Inflation tends to boost housing prices in the same way that it boosts the price of any tangible asset. And inflation is surely a major part of the housing-price story. Over the past three decades, the price of housing at the national level has risen at a rate similar to the growth of nominal GDP, and the correlation between housing prices and GDP is statistically significant. But the relationship between housing prices and the prices of highly inflation-sensitive assets such as commodities is much more impressive than the relationship with the economy. There is a particularly strong correlation between percentage changes in housing prices and percentage changes in the price of gold -- especially when a short time lag is taken into account.
When paper money is depreciating rapidly, as in the last five years, it is normal for tangible assets such as housing to appreciate more rapidly than usual, while financial assets such as stocks and bonds tend to perform relatively poorly. This can be understood in terms of the flow of financial capital from one economic haven to another. Capital is mobile. It flows out of assets that are vulnerable to the dollar's depreciation, and into assets that are invulnerable. Capital promotes growth and price appreciation in the sectors into which it migrates, at the expense of the sectors from which it escapes.

Instead of viewing the price performance of housing during the first half of the current decade as a "bubble," I see it as having appreciated for the same reason that the prices of commodities and other tangible assets have appreciated. In nominal dollar terms these prices have to rise in order to maintain the status quo in real terms. The rise in housing prices is one more symptom or early warning of the inflation of which the Fed (rightly) is so fearful.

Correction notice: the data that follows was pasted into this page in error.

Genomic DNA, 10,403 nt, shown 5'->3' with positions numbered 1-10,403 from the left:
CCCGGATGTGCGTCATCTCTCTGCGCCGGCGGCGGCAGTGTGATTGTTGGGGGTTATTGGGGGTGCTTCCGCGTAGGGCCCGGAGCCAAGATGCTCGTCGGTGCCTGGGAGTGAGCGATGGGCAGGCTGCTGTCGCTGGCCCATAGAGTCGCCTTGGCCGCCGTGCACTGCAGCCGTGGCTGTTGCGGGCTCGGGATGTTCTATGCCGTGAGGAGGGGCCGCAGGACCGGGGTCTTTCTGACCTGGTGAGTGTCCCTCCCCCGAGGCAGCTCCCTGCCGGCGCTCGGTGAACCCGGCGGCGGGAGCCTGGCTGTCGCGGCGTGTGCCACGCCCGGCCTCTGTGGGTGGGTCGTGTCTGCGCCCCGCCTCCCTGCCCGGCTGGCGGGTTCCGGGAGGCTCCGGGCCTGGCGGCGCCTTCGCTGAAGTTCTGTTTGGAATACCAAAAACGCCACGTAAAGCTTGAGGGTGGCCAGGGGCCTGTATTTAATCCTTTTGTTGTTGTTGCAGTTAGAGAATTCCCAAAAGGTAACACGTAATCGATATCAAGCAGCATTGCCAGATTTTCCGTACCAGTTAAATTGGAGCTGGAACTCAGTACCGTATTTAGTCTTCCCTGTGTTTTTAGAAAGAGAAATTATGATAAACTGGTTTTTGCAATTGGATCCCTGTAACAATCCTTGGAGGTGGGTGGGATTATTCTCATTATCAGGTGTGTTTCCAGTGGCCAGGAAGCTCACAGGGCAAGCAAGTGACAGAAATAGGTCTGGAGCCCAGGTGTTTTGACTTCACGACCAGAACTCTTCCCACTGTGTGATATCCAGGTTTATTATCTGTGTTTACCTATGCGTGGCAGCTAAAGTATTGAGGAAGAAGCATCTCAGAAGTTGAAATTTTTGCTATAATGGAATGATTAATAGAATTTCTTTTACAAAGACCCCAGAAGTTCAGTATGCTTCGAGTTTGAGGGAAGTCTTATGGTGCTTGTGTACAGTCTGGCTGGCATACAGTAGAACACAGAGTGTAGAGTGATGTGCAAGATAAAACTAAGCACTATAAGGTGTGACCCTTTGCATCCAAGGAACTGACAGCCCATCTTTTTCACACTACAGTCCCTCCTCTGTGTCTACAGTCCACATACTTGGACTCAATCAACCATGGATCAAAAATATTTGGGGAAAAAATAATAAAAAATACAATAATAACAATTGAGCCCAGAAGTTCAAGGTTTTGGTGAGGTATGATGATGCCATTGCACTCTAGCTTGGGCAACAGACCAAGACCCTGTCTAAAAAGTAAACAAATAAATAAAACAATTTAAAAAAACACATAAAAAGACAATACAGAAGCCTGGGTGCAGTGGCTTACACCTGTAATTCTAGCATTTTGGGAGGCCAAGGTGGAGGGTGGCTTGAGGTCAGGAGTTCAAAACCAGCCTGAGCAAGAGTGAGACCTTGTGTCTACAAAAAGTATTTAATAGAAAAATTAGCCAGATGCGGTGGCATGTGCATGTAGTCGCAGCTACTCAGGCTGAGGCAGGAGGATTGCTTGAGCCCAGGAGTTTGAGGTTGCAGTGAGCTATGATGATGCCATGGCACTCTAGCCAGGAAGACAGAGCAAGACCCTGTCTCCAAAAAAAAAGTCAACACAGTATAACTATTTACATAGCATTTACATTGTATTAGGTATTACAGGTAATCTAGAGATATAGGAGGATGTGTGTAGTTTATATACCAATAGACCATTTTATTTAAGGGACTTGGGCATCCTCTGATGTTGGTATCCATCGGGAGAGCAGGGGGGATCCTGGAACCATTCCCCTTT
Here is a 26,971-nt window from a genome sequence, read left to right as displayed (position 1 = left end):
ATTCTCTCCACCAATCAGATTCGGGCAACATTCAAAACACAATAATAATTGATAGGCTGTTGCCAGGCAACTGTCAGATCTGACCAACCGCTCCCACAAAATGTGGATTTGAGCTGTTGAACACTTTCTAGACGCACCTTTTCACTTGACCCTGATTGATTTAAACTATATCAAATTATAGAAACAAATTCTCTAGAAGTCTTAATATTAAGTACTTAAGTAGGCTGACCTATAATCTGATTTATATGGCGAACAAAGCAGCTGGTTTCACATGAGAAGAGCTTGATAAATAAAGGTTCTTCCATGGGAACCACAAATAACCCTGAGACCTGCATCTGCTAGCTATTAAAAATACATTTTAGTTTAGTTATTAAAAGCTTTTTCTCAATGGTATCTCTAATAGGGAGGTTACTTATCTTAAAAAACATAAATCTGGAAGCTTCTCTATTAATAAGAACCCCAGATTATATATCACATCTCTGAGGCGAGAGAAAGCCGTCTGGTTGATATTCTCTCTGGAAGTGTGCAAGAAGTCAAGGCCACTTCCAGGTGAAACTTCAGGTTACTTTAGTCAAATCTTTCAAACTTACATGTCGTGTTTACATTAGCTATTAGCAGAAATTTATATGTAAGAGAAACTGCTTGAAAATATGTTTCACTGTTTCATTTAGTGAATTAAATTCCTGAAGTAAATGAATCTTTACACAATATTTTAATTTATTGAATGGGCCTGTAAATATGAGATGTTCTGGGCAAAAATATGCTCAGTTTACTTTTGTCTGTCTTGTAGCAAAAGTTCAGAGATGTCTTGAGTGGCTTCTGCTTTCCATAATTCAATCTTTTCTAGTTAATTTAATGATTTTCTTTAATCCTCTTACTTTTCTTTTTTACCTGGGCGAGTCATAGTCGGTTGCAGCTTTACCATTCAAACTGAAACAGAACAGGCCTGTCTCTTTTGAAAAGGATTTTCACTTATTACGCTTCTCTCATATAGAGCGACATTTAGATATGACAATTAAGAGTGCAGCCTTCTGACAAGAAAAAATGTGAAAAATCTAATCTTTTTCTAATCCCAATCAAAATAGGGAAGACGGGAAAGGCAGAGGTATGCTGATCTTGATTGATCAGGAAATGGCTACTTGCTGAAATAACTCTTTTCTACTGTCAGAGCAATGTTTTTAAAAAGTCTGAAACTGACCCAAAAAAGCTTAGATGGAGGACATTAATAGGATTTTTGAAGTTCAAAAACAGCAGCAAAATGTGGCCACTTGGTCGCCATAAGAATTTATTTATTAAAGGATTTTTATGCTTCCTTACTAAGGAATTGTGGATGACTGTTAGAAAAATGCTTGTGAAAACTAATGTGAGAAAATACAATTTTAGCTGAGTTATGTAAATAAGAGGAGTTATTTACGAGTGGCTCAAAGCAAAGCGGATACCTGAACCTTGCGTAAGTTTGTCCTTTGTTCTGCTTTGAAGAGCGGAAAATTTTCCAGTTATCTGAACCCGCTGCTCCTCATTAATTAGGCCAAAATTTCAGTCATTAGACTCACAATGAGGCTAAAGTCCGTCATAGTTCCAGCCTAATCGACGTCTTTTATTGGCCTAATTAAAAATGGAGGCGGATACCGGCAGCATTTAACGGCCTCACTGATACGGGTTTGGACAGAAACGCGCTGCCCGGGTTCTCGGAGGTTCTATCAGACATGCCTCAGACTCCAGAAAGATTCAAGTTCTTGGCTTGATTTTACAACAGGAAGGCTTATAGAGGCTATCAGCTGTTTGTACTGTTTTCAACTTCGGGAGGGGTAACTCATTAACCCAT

To better understand housing-market trends, we need to clearly distinguish between real and nominal terms. I define the "real price of housing" as the ratio of the national home-price index to an index of precious-metals prices, while the nominal value refers to the price in dollars. Failure to draw this distinction can cause great confusion. For example, the annual gain in the nominal price of housing averaged 4.8% in all the years in which the Fed lowered interest rates, and averaged 7.3% in all the years in which the Fed pushed interest rates up. This calculation, at least in nominal terms, directly contradicts the popular belief that higher interest rates bring real-estate prices down. When the above calculation is repeated using the real price of housing instead of the nominal price, however, the inverse relationship appears. Higher interest rates do tend to depress real housing prices, and this can happen without any significant fall in nominal housing prices.